GM had itself filed for Chapter 11 bankruptcy protection by this time and had been recapitalised by the US and Canadian governments to the tune of $40 billion. A condition of this refinancing was that Saab would be disposed of, and talks continued.
Saab was finally sold to Dutch automaker Spyker N.V. in February 2010. GM would receive cash of $74 million and shares in Spyker worth $320 million, while Spyker would sell its small sports car business to concentrate on its new acquisition. In a bizarre twist, having finally sold Saab, GM began building its new mid-sized crossover, the 9-4X, at the GM plant in Mexico. This shared the new Theta Premium platform with the Cadillac SRX and only 738 examples were produced before production stopped late in 2010.
Saab sales fell further to just 32,000 in 2010 as confidence evaporated. Just a year after the GM sale, Saab again ran out of money and Spyker couldn’t continue to provide funding. Takeover talks between Spyker and different Chinese automakers were frustrated by GM’s repeated refusal to licence its IP to any Chinese competitor. This would lead in 2012 to a $3 billion lawsuit from Spyker against GM, which was dismissed by the US courts.
Saab finally filed for bankruptcy in December 2011, with net debts of over $1.5 billion.
Ironically, by far the best GM-era Saab was launched in the midst of these crises in late 2009. The new 9-5 was a handsome A6, 5 Series and E-Class rival. Early cars were less than fully developed and suffered from a brittle and harsh ride, but the potential of the new model was clear. A SportCombi estate version was shown in early 2011 but never entered series production. A total of just 11,280 9-5 saloons were sold before production ceased in March 2011. They are now a reminder of what might have been and are still sought after by Saab enthusiasts.
The corpse of Saab has been disinterred on a few occasions since, notably in the form of the Chinese NEVS EV project. These events are recorded in a DTW series of contemporary news pieces entitled Death’s Revolving Door and make interesting further reading.
* It is difficult to ascertain Saab’s ‘true’ profitability under GM ownership because of arcane internal accounting practices concerning payments in respect of intellectual property, royalties and licensing. GM is no different to many other multinational companies in this regard.
More on the subject of Saab here.
37 thoughts on “Irreconcilable Differences (Part Two)”
Strange what ends up in China.
The Kappa tooling is under dust sheets somewhere there.
I wish they´d carry on making the Kappa. It needs very little work other than maybe re-doing the dashboard. It´s a lovely car in the same mould as the 406 but slightly plusher in some versions. And like all those C-D cars from the mid 1990s, it´s optimally sized.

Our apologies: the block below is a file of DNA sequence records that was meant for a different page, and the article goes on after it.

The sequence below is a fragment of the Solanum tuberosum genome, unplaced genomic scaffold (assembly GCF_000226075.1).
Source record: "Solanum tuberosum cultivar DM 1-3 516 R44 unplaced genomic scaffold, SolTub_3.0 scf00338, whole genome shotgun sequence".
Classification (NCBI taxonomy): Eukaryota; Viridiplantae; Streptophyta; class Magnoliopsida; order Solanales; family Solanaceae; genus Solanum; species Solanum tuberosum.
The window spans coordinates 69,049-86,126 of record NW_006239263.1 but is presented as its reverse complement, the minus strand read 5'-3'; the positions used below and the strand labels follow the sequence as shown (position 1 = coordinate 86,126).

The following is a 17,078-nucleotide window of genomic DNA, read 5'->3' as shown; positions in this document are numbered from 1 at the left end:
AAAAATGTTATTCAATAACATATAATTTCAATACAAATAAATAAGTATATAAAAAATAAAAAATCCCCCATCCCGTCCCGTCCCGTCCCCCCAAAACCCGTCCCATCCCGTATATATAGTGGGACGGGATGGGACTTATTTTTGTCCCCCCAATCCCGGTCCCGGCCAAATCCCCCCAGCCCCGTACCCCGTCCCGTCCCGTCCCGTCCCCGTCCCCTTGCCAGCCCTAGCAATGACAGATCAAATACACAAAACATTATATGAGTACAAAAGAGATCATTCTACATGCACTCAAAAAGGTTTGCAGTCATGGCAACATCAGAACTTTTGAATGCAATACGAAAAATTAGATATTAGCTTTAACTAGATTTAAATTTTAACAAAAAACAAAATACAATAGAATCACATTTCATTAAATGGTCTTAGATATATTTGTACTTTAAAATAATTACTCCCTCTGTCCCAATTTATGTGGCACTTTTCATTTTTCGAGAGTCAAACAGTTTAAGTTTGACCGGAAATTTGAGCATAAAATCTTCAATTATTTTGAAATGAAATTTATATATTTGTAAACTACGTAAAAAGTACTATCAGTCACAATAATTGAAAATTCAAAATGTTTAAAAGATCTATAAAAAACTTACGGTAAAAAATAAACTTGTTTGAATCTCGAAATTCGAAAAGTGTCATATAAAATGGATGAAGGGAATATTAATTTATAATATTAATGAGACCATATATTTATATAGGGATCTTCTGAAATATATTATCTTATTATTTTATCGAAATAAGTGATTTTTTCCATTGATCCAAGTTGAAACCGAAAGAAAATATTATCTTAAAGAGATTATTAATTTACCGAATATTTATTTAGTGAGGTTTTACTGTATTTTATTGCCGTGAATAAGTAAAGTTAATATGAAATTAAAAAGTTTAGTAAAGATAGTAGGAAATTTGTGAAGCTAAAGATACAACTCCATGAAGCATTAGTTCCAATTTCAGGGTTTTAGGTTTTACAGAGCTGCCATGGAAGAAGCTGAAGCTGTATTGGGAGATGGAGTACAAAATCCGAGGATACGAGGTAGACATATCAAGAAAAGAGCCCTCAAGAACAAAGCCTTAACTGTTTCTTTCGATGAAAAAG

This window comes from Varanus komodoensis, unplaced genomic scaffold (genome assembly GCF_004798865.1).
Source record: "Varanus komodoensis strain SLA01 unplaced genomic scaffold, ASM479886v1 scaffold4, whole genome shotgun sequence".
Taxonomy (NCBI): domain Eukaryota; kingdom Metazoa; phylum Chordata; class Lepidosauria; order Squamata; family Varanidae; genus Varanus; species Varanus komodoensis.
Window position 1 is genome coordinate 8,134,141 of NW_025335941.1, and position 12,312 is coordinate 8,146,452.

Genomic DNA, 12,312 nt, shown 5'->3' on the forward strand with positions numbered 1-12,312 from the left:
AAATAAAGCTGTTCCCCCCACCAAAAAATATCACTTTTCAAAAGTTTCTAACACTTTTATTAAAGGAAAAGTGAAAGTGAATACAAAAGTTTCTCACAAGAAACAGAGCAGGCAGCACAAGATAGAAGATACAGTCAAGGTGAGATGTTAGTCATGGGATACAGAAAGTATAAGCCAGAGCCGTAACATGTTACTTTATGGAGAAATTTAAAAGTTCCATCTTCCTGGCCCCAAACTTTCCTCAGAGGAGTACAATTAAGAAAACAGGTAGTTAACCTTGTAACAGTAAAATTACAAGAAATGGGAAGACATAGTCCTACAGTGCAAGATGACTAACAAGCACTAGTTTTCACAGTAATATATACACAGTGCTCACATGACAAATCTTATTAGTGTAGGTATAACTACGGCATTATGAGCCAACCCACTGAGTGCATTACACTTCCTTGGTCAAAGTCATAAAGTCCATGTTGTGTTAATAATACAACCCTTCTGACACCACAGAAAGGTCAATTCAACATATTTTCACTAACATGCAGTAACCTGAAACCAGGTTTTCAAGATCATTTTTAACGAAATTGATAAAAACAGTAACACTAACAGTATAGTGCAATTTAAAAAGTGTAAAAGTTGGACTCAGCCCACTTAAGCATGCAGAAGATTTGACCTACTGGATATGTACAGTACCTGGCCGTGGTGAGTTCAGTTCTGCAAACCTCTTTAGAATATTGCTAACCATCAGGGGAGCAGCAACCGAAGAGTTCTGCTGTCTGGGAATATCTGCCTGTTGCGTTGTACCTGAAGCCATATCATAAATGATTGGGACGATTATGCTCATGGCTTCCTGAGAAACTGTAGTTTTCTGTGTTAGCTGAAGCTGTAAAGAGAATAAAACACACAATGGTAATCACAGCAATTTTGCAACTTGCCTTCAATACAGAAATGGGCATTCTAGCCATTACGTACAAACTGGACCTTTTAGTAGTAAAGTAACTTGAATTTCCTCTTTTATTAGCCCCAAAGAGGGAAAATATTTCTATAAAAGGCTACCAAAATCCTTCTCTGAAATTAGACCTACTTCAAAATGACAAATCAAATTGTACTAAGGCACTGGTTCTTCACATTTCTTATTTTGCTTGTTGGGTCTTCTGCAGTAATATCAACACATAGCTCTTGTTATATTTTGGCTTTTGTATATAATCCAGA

Kappas are indeed lovely cars, Richard, but quite a bit bigger than a 406, and with a good range of engines. The suspension could be improved to eliminate bump-thump and sharpen the steering.
The Thesis was a poor replacement, like an oversized slug.
Find the error in GM’s reasoning when they wanted to develop Saab into a premium manufacurer by basing their new product on an Opel.
Good morning Dave. I hadn’t realised just how poorly engineered some GME cars were. I was struck by your explanation of the stresses that caused the bulkhead to split on the earlier NG900/9-3. Did it affect the Vectra A to the same degree? I guess it should have done, but don’t recall it being publicised at the time.
I am not going to be the one who declares Opels the best cars in the world. Like all manufacturers they have their faults and demerits. Even Ferrari and Porsche make cars with demerits (too costly, too thirsty, too cramped). That said Opel don´t deserve to be written off wholesale. Most of what they make is affordable, efficient and reliable despite the ineptness of their parent company.
I´m surprised by this, too. In my country (Spain) ´80s and ´90s Opels were generally seen as reliable and well enginereed cars, or at least a cut above the usual Renault/Citroen/Peugeot/Ford.
I have to confess to having next to no experience of GME cars. I do remember driving a Corsa B rental in Majorca and thinking it had the worst steering I had ever experienced, apart from the Mk5 Escort. My brother-in-law owned an Opel Omega A and I remember it as a handsome and reliable car, but have no idea how it drove: